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Re: A triple is not unique.

From: Seth Russell <seth@robustai.net>
Date: Sun, 19 Nov 2000 15:07:18 -0800
Message-ID: <3A185D26.A8451064@robustai.net>
To: "McBride, Brian" <bwm@hplb.hpl.hp.com>
CC: "'Jonas Liljegren'" <jonas@rit.se>, Dan Brickley <danbri@w3.org>, RDF-IG <www-rdf-interest@w3.org>
"McBride, Brian" wrote:

> For the record, section 5, the formal model section of M&S states:
>
>   There is a set called Statements, each element of which is a triple
>   of the form {pred, sub, obj}
>
> That says that each Statement is a triple of the form (s,p,o).  A
> triple in mathematics is uniquely determined by its three components.

Yes, but to what particular set of statements does section 5 refer?
Certainly that set cannot be  all possible instances of RDF triples ever
asserted, because that would not even be a set.  No, the only thing that
makes sense, is that the section 5 refers to a collection of triples which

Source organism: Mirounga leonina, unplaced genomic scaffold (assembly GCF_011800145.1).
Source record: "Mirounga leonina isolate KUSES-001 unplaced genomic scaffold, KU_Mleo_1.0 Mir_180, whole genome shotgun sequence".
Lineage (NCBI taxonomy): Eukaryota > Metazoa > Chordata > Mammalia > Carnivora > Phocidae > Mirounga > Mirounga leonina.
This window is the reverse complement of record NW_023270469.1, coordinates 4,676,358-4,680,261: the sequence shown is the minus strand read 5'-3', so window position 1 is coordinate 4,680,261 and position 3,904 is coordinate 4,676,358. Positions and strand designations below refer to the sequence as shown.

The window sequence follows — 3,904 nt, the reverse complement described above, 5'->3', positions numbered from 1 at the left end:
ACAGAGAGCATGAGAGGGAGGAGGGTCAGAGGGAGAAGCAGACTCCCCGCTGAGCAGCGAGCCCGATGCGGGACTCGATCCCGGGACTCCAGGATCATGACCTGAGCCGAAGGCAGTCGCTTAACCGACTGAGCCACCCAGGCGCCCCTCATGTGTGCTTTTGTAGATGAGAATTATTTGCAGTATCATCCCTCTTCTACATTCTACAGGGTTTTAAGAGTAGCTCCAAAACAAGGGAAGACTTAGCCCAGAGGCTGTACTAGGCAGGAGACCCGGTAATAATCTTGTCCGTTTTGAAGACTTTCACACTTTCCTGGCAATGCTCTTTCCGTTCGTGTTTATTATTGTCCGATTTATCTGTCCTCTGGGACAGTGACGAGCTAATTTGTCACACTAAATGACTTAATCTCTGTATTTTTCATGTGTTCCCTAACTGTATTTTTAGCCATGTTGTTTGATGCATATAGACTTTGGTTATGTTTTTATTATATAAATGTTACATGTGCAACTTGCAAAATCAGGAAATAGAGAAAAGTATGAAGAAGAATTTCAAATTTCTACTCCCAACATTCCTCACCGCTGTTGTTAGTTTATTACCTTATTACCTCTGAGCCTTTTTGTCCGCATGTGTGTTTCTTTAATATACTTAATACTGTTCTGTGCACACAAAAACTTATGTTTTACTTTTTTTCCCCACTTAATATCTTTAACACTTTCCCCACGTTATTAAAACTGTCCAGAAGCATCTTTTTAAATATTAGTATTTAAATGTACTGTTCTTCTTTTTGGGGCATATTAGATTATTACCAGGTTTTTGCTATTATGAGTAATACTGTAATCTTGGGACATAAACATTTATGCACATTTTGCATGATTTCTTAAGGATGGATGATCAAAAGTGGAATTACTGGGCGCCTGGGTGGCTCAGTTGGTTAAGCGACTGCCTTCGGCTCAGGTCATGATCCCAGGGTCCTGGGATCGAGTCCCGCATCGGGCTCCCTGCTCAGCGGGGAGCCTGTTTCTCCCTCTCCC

subscribes to the axiom that multiple triples are not allowed.

> How can two identical things
> have different identity?

They can't.

> If they  have different identity, they are not
> identical!

True.

Therefore if we can distinguish between triples they are in different sets
(different models, different contexts, different semantic islands).  The
question remains how do we point them out from model to model.

> Different representations of statements.  In my world model, statements
> are abstract and don't have a location on the net.  Perhaps yours is
> different.

Yep.  There certainly will be semantic islands which share your assumption;
but I don't think we want to legislate that assumption in RDF.

Seth Russell
Received on Sunday, 19 November 2000 18:06:03 GMT

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